Same-sex couples may now marry in Michigan and same-sex marriages solemnized in other states must now be recognized by Michigan. All married couples in Michigan will be able to get a divorce and adopt their spouse’s child or adopt children together. Visitation, child support and custody decisions will also be impacted by Obergefell. Family law issues were specifically addressed by the Obergefell Court; having children and raising a family is a protected constitutional right of same-sex couples.

Governmental Benefits and Creditor Issues

Governmental benefits, such as Social Security, Veterans benefits, and Workers’ Compensation, in many cases depend on state law and, until now, such benefits were not available to spouses of married same-sex couples. Spousal rights, in life and as a surviving spouse, are aspects of one’s marital status that are constitutionally protected.

Creditor protection will be greater for married same-sex couples as they will be able to benefit from owning real property as tenants by the entireties and will be able to own certain other financial assets as tenants by the entireties, including membership interests in an LLC. Insurance on the life of a spouse, that names a spouse as a beneficiary, enjoys certain creditor protection that should be available to all married couples.

Real Property

There are numerous real property issues that will be affected by Obergefell; however, only a few are discussed here. Obergefell may well be the end of the archaic law of dower in Michigan. Tenancy by the entireties protection was previously enjoyed by only a “husband and wife.” Going forward, such protection will be enjoyed by any married couple. The uncapping of real property taxes will also be impacted as conveyances to spouses are generally exempt from uncapping laws.

General laws

There are numerous Michigan laws that will have to be updated given the Obergefell v. Hodges case. A cursory check on the uses of both “husband” and “wife” in all of Michigan’s Compiled Laws reveals over 300 statutes that use these terms. Perhaps each instance of “husband” or “wife” will be changed to “spouse” but, in any event, it will be a long process as all such laws will have to be carefully reviewed, bills drafted, and legislation enacted.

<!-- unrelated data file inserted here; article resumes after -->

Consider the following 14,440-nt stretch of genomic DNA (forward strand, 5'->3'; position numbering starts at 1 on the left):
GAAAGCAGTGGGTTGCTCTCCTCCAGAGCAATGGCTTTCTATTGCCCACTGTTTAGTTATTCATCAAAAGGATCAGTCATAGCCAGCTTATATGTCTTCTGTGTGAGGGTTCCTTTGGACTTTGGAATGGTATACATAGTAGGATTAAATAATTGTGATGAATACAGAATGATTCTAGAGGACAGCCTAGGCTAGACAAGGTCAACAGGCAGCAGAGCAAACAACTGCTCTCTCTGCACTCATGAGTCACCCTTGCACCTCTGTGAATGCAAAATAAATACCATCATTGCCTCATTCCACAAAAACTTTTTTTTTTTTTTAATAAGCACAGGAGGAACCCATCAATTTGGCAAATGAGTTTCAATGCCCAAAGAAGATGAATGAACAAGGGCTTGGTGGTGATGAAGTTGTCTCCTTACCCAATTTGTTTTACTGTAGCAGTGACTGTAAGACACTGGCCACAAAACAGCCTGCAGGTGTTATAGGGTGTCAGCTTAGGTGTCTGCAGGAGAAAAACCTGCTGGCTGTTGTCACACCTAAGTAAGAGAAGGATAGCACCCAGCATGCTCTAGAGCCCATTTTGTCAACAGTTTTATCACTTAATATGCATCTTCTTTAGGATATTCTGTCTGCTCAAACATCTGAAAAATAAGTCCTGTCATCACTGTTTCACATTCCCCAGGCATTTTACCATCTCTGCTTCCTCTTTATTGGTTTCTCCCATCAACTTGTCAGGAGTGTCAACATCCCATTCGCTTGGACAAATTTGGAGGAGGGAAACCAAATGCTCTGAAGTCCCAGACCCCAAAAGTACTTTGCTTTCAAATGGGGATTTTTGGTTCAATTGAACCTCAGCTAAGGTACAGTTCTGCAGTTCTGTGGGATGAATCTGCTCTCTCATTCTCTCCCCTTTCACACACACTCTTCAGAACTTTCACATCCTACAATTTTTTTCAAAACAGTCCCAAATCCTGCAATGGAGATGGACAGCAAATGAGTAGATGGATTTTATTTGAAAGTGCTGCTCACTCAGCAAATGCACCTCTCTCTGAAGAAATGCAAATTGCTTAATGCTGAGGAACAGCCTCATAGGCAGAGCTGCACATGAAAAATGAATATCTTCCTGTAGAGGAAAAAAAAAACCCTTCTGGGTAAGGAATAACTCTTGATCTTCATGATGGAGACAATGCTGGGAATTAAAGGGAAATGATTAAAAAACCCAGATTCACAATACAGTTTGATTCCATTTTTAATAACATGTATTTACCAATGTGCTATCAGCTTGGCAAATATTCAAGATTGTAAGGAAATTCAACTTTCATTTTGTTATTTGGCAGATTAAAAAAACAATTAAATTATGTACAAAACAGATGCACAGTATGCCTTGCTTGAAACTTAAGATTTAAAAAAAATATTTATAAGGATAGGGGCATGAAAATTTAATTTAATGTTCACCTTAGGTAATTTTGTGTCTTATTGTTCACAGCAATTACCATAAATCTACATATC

It may be difficult for a same-sex couple to assert the rights discussed above prior to the updating of Michigan law.  This is simply because many of the laws specifically use the words “husband” and “wife” instead of “spouse.” A key passage in Obergefell addresses this issue and provides a path of action until our laws are changed [Slip Op., at 24]:

The dynamic of our constitutional system is that individuals need not await legislative action before asserting a fundamental right. The Nation’s courts are open to injured individuals who come to them to vindicate their own direct, personal stake in our basic charter. An individual can invoke a right to constitutional protection when he or she is harmed, even if the broader public disagrees and even if the legislature refuses to act.

It will be many years before Michigan’s statutes fully comport with the recent Supreme Court ruling in Obergefell. This process is already underway by the Michigan Law Revision Commission.  Click HERE to see more information on this project.

This blog serves as a general summary of the Obergefell decision and does not constitute legal advice. Our lawyers at Fraser Trebilcock will continue to monitor changes in order to assist with your trust & estate planning needs. If you have questions or would like more information, contact attorney Marlaine C. Teahan. Marlaine chairs the Trusts and Estates practice at Fraser Trebilcock and handles a wide variety of matters including: drafting wills, trusts and durable powers of attorney; trust and estate administration; guardianship and conservatorship matters; and probate litigation. To learn more about how to put together your own estate plan, contact Marlaine at 517.377.0869 or